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Hi -

Ditto to what Eeeb said. Trust, but verify.

I always say, when dealing with eBay, that you have to buy the seller, not just the watch. Your watchmaker can verify whether it is as described: this is always worth more money (as it saves you money) and there are, unfortunately, more than enough folks out there who take a watch that hasn't seen a watchmaker in 50 years and insist that their watchmaker just did yeoman's work on it and it will be fine for the next 100 years, while in reality they just hope that you don't notice how bad the shape really is until after the point where you can give them negative feedback.

One of my biggest disappointments on eBay was a watch that wound beautifully and smoothly, the hands moved silkily, but the watch was wildly erratic in terms of time-keeping: my watchmaker said the seller had basically oiled the watch heavily in order to get it working, but knew so little about watchmaking that he had also oiled the balance spring.

And of course the watch hadn't been cleaned before hand. Unfortunately, this was at an early stage of my collecting and I had already given the seller a positive rating on eBay, and he was extremely obnoxious (of the "you are so stupid and I'm so smart, I pulled one on you" type) about it. Wasn't worth pursuing, and he no longer sells on eBay after getting something like 30 negative ratings from others, so I guess there is *some* justice out there... :)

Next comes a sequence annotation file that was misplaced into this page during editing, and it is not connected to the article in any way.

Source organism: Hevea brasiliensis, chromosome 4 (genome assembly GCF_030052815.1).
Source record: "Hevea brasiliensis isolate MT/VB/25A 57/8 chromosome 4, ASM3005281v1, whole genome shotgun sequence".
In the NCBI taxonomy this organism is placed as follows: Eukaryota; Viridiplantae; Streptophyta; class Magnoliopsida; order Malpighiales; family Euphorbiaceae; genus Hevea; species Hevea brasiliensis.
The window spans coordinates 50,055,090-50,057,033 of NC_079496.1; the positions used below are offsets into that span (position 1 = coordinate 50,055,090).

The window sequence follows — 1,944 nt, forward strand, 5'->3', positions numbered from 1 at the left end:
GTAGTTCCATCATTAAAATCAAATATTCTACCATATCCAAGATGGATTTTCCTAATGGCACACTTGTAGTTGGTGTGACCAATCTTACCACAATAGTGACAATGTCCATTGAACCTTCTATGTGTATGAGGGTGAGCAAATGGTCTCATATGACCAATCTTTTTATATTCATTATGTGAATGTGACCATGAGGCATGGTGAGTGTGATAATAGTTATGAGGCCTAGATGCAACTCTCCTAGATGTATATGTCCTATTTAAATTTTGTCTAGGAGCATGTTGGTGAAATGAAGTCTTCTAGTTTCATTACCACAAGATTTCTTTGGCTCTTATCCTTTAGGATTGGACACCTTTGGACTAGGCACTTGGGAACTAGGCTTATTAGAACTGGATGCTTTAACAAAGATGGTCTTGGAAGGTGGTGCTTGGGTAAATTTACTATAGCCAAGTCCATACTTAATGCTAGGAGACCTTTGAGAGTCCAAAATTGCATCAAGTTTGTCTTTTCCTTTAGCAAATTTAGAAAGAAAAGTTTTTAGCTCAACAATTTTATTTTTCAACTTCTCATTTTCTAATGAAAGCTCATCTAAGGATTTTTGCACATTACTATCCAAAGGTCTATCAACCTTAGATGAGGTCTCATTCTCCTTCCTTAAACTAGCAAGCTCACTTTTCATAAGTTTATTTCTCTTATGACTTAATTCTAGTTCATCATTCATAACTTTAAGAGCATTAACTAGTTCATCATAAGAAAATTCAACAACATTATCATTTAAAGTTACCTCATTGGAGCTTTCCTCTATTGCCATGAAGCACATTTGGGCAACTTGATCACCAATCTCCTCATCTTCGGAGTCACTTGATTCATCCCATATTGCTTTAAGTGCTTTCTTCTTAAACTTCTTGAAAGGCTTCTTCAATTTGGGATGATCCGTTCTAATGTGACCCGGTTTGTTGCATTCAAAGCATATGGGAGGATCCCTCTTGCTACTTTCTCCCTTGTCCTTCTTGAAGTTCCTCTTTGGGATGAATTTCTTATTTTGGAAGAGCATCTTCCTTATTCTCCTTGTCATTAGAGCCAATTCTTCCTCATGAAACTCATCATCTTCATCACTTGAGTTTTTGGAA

JohnF
 

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A fabulous watch. Nice find. you actually outbid me on it. A few things to note. This looks like a very good dial, but may also be a refinished dial. Many redials leave off the word SWITZERLAND on the very bottom (under the "6"). Also, there most likely would have originally been luminous glass in the hands. Still. A fabulous watch. Gruen was a top notch company and their worst (which this is certainly NOT!!) is better than most others high end.

Enjoy your watch.

I would also be interested to know if you can tell me who did the dial refinish on your originally posted watch (the one you didn't buy). I need a dial redone. I'm pretty asgainst a refinish and I love the patena, but someone scratched the dial.
 

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Discussion Starter · #19 ·
A fabulous watch. Nice find. you actually outbid me on it. A few things to note. This looks like a very good dial, but may also be a refinished dial. Many redials leave off the word SWITZERLAND on the very bottom (under the "6"). Also, there most likely would have originally been luminous glass in the hands. Still. A fabulous watch. Gruen was a top notch company and their worst (which this is certainly NOT!!) is better than most others high end.

Enjoy your watch.

I would also be interested to know if you can tell me who did the dial refinish on your originally posted watch (the one you didn't buy). I need a dial redone. I'm pretty asgainst a refinish and I love the patena, but someone scratched the dial.
Hi thanks, if I had known someone else here was bidding I probably wouldn't have gone into a bidding war!! The dial on the original watch was stated as redone by International Dial:

http://www.internationaldialco.com/

Anyways I ended up getting annoyed and ordered some books on watchmaking and plan on picking up some old dials to tinker with. If I can learn how to do some minor restoration and cleaning it seems like it might be worth the effort.